9. 10. <ul><li>M4: Total statement coverage prioritization. </li></ul><ul><li>By instrumenting a program, we can determine, for any test case, which statements in that program were exercised (covered) by that test case. </li></ul><ul><li>We can then prioritize test cases in terms of the total number of statements they cover by counting the number of statements covered by each test case and then sorting the test cases in descending order of that number. </li></ul>
  10. 11. <ul><li>M5: Additional statement coverage prioritization. </li></ul><ul><li>Total statement coverage prioritization schedules test cases in the order of total coverage achieved; however, having executed a test case and covered certain statements, more may be gained in subsequent testing by executing statements that have not yet been covered. </li></ul><ul><li>Additional statement coverage prioritization iteratively selects a test case that yields the greatest statement coverage, then adjusts the coverage information on all remaining test cases to indicate their coverage of statements not yet covered and repeats this process until all statements covered by at least one test case. </li></ul><ul><li>We may reach a point where each statement has been covered by at least one test case, and the remaining unprioritized test cases cannot add additional statement coverage. We could order these remaining test cases using any prioritization technique. </li></ul>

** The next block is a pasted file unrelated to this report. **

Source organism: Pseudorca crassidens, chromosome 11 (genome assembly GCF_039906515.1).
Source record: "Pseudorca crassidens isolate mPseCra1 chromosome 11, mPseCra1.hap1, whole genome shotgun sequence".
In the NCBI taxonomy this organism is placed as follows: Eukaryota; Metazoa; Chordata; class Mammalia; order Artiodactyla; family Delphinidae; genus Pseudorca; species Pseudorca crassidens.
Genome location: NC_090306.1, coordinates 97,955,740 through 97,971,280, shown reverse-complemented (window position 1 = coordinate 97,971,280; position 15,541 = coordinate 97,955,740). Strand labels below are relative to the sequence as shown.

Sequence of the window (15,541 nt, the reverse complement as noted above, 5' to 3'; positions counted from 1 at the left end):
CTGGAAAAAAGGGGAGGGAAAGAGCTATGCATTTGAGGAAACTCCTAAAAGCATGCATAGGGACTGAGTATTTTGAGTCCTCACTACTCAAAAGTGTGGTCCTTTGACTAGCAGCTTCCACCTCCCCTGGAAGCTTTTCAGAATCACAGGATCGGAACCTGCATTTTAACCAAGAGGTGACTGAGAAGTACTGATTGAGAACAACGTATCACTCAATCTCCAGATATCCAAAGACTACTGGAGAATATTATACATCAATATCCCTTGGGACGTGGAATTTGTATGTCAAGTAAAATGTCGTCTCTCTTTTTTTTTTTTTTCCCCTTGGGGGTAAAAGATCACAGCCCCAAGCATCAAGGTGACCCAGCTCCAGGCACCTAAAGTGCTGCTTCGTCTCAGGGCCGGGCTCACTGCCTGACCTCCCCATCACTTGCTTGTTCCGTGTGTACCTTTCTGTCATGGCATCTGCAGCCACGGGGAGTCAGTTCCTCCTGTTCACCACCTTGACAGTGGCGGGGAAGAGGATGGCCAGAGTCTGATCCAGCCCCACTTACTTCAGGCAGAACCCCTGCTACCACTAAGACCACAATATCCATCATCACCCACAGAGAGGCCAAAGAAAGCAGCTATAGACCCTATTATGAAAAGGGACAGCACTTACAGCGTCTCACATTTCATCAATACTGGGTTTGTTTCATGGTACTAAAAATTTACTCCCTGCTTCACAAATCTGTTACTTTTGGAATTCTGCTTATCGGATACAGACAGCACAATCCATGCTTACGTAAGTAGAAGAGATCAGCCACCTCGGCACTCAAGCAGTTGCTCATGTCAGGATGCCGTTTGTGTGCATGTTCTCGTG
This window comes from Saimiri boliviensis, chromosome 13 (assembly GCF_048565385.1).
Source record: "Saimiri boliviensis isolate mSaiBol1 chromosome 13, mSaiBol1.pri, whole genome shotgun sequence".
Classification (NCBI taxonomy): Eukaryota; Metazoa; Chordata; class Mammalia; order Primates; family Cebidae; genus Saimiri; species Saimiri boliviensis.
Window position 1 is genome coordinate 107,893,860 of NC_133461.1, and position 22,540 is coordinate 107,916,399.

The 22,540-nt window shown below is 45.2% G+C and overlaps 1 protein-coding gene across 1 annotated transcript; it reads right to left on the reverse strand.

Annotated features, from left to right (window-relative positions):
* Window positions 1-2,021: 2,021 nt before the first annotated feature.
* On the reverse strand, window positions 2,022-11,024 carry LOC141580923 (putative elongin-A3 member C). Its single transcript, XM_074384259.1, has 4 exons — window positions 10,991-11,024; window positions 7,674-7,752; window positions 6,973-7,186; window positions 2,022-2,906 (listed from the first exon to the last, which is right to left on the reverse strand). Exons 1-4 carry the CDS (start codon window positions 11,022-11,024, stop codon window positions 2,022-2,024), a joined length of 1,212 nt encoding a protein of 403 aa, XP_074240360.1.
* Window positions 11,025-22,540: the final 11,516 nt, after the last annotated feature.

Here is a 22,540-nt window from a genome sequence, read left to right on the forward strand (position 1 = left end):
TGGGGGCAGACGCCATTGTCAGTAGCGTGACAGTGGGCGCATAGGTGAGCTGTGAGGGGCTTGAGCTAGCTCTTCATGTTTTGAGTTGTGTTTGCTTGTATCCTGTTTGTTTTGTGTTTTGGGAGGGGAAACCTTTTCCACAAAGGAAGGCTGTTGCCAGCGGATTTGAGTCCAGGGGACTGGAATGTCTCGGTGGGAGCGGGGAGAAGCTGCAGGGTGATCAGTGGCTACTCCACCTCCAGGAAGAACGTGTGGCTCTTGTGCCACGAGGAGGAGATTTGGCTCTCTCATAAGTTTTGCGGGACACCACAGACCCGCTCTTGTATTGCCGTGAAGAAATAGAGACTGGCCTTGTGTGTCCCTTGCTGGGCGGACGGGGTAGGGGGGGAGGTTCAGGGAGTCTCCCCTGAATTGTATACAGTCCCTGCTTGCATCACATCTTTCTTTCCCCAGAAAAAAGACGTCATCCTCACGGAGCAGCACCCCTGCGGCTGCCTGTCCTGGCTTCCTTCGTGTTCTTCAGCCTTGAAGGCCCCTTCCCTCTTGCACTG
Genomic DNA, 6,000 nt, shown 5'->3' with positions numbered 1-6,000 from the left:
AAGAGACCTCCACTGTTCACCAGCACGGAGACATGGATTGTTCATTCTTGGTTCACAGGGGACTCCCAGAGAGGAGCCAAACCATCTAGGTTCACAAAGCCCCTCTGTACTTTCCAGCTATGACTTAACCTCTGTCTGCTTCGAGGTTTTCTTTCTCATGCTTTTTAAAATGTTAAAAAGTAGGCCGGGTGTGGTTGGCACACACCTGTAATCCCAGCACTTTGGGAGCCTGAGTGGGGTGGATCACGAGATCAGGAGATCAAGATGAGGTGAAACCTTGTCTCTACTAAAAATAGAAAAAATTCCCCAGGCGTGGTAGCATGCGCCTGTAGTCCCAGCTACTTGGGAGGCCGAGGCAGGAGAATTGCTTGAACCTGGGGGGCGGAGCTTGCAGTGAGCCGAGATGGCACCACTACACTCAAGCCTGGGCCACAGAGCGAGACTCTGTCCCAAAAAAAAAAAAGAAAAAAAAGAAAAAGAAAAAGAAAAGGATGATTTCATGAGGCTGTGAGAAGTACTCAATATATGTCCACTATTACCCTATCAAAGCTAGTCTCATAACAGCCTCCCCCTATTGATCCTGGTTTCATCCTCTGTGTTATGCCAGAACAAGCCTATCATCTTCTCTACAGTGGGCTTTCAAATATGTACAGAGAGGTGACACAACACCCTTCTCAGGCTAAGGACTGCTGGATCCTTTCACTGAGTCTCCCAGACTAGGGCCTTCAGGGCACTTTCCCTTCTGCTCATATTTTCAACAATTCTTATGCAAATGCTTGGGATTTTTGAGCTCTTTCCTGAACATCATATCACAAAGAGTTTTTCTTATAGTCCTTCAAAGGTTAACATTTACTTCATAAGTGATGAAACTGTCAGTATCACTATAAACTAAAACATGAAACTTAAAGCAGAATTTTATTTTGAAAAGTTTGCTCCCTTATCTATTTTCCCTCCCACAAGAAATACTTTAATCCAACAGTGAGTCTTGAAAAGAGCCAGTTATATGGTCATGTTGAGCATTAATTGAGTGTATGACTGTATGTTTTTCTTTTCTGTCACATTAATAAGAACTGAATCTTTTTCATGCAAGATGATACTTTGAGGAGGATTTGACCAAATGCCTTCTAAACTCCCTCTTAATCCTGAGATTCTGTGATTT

11. 13. <ul><li>M6: Total branch coverage prioritization. </li></ul><ul><li>Total branch coverage prioritization is the same as total statement coverage prioritization, except that it uses test coverage measured in terms of program branches rather than statements. </li></ul><ul><li>In this context, we define branch coverage as coverage of each possible overall outcome of a (possibly compound) condition in a predicate. Thus, for example, each if or while statement must be exercised such that it evaluates at least once to true and at least once to false. </li></ul>